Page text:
Large sums of investment into PHES projects by private companies as well as the federal government indicate its criticality in the overall transition of Australia’s energy grid to include a larger share of renewable sources. Moreover, several coal-based energy plants are retiring in Australia in the near future, which will further create an opportunity for renewables with storage options to replace the current form of generation. As per experts, the cost of energy from wind and solar combined with storage (from either pumped hydro or other form of batteries) will be lower than generation from new coal or natural gas plants post the retirement of existing coal and gas plants. This further makes the case for huge investments in pumped hydro energy storage.

As per experts, the cost of energy from wind and solar combined with storage (from either pumped hydro or other form of batteries) will be lower than generation from new coal or natural gas plants post the retirement of existing coal and gas plants. This further makes the case for huge investments in pumped hydro energy storage.

However, apart from PHES plants, there are other forms of storage as well. These primarily comprise of lithium-ion batteries. One example of such a battery is Tesla’s Hornsdale Power Reserve Battery. It is located in Narien Range (South Australia), was constructed in December 2017, and has a storage capacity of 129 MWh. However, these batteries are not a direct competitor/substitute for PHES plants, as they are usually smaller projects than pumped hydro energy storage plants and have a relatively shorter life as well. Moreover, pumped hydro energy storage is a more cost-effective way of storing energy, when compared with lithium-ion batteries.

Investments in PHES projects are significantly higher, when compared with lithium-ion batteries. This makes these projects long-term in nature, especially with regards to return on investments. These projects have a lifespan of about 90-100 years (and are highly capital intensive), whereas lithium-ion batteries have a lifespan of 10-15 years.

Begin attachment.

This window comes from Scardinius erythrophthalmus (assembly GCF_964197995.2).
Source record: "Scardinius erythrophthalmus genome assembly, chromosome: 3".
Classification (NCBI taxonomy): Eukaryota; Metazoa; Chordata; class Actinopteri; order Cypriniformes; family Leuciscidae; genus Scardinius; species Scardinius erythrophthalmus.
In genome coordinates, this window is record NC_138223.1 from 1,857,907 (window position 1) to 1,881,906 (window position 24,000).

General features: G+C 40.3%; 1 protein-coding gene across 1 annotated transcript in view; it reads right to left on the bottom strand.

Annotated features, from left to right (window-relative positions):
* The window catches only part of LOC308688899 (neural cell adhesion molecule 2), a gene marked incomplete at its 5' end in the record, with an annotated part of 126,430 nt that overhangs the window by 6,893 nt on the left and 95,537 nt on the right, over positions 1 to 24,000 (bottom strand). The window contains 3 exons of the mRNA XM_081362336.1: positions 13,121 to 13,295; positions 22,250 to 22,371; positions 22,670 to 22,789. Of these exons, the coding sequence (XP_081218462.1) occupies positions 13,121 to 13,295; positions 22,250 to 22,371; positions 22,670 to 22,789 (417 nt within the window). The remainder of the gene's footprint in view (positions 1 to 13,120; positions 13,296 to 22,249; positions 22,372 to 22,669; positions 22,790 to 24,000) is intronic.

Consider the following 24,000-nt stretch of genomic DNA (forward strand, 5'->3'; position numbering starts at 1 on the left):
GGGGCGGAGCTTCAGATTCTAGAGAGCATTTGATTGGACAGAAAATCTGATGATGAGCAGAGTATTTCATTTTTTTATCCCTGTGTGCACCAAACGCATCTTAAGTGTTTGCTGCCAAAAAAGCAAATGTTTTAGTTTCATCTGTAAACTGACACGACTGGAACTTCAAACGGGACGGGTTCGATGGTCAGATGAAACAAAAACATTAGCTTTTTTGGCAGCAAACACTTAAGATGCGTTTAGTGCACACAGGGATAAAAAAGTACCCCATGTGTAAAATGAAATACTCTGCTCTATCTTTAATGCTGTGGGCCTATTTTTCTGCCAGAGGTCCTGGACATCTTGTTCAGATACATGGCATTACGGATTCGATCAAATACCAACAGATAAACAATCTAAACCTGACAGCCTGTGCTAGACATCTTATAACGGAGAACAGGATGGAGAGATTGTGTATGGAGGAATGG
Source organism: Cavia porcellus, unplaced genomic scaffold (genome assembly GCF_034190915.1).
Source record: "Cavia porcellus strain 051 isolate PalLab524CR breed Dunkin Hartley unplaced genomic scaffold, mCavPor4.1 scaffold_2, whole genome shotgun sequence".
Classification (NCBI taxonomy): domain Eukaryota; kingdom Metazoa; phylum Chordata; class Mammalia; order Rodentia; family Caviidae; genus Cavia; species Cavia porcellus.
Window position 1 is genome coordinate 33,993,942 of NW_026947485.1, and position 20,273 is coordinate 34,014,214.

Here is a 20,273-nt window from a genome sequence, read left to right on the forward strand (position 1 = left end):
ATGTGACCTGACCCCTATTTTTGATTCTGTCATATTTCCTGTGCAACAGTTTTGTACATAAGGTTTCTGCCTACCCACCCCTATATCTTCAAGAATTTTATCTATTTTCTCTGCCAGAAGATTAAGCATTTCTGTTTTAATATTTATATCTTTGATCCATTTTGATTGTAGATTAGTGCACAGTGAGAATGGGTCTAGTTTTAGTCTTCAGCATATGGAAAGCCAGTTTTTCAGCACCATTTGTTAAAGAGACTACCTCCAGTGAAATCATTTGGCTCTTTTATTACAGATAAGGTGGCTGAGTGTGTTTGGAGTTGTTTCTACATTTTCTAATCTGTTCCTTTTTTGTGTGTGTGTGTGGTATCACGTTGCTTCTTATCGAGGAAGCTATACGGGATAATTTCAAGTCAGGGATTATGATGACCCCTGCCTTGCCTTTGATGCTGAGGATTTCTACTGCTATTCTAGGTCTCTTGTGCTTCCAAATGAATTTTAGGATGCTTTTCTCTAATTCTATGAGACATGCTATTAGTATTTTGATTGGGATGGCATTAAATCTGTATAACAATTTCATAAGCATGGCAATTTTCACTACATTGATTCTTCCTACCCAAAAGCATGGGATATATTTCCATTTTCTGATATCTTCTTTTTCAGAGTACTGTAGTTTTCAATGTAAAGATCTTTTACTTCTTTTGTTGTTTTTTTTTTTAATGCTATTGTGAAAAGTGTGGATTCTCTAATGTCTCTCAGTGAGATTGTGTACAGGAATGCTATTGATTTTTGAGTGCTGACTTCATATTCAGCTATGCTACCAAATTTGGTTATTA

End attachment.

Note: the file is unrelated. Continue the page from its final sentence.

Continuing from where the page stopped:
Therefore, the government is being fairly cautious about commissioning PHES projects at the moment. In fact, all of the current projects under review may not be commissioned considering their economic viability. PHES plants need a revenue of about US$139,000 (AU$200,000) per MW per year to be economically viable. While this can be achieved in the long run when there is higher electricity volatility owing to greater dependency on renewables (after the coal generators have retired), currently this cost cannot be justified as electricity volatility is lower with coal and natural gas generation. Moreover, different political parties have a different take on Australia’s energy mix. Thereby, the boost provided to the PHES sector with respect to cheap financing and subsidies will depend on the political party in power, which in turn will affect the economic viability and profitability of pumped hydro energy storage plants.

Moreover, new technologies are being developed at lightning speed, which may further affect the uptake for PHES plants. One such emerging technology is concentrating solar power, in which solar energy is stored in molten salt. This technology can provide several hours of storage and can also act as a baseload power plant. However, currently, this technology is much more expensive when compared with pumped hydro energy storage technology. At the same time, with growing focus on renewables globally, there are always possibilities of new technologies that solve the energy volatility problem in a most cost-effective and efficient manner.

EOS Perspective

Pumped hydro energy storage plants seem to surely have a secure place for themselves in Australia’s energy grid in the long run. With coal and natural gas generators retiring, there will be an increasing push for renewables to fill in their shoes. Renewable energy needs storage options that are stable and effective. PHES plants developed today will be operating for the next century providing a good base for Australia to move to a 100% renewable energy when it is ready. While investments in these projects run high, several large energy players in the Australian market are looking for investment opportunities in this form of storage as they believe it will play a critical role in Australia’s energy grid in the coming years.